Construction Logistics on DB Land

The ZBL (handling area and haul roads) is mostly sited on DB land, for which purpose the goods track between Stuttgart Nord and the main station was removed. Later, the state capital Stuttgart will use these areas for urban development.

The trucks used for the transport of spoil hardly used public roads but travel on extra haul roads. The roads into the city centre, which already carry heavy traffic, see scarcely any additional traffic.


Protection of the Inhabitants around the Site

DB has implemented special noise protection measures. A 4m high noise protection barrier has been erected at the Rosensteinstraße along the haul road running from the city centre to the handling area. The local inhabitants win twice from this measure because the noise protection barrier also considerably reduces the noise from regular train services.

The emission of dust and light from the site also proved to be a problem for the local inhabitants, explains Wolf-Dieter Tigges: “The project has undertaken a lot to combat this: the lighting concept is adapted to suit the requirements; after 22:00 there is no more light and no light is switched on before 7:00. Appropriate measurement points have been set up to measure dust and provide us with an overview at all times what emissions are occurring.”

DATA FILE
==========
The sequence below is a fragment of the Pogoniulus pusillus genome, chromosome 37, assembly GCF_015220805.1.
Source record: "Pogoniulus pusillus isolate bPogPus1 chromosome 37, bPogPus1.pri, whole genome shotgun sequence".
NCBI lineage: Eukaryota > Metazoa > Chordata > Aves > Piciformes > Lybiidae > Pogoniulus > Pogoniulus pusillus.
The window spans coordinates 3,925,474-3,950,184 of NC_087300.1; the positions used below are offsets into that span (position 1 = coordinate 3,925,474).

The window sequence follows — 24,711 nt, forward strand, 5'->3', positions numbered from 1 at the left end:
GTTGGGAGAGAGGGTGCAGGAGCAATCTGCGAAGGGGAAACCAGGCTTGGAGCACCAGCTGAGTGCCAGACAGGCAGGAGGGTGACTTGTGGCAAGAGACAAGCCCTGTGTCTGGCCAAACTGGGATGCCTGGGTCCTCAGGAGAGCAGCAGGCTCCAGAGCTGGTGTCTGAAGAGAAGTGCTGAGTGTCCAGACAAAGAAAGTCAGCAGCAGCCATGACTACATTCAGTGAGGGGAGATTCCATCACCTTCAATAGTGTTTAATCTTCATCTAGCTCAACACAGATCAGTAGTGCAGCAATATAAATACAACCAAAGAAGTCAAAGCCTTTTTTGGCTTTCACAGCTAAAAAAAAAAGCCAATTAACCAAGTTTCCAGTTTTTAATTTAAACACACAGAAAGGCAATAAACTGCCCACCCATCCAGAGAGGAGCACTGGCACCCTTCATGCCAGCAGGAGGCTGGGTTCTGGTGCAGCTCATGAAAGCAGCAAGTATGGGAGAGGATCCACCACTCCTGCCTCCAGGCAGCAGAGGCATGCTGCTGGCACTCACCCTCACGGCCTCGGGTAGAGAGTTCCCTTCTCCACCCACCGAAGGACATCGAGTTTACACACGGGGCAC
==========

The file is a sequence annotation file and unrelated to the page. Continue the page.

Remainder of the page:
Reduced Output of Greenhouse Gases

Goods trains up to 400 m long, each with about 20 goods wagons, run to the landfill sites of the recycling locations. On average, one train journey saves about 40 truck journeys, which saves 76 per cent carbon dioxide equivalent (CO2e). The overall environmental comparison between road and rail, which does not taken into account any route or load profile, calculates a saving of about 30 tonnes of CO2e for the rail transport of 1000 tonnes of earth and rock over a distance of 500 km.

Reuse of the Tunnel Spoil

The rock and soil, which is removed from the inner-city sites of the main station and the tunnel construction, includes valuable raw materials for other major construction works or for ecological recycling. German railways delivered, for example, S21 material to the “State Garden Show” Landesgartenschau 2018 in Lahr. The material from Stuttgart is being used at various landfill sites for ecological renaturation, such as in Kohnstein, Thüringen, in Amsdorf (Sachsen-Anhalt) or in Michelbach an der Bilz in the district of Schwäbisch-Hall. The rule still applies for other logistic areas of Stuttgart 21: tunnel spoil material is not waste and is recycled as needed, for example on the site of the new office building of the Alnatura organic supermarket in Darmstadt.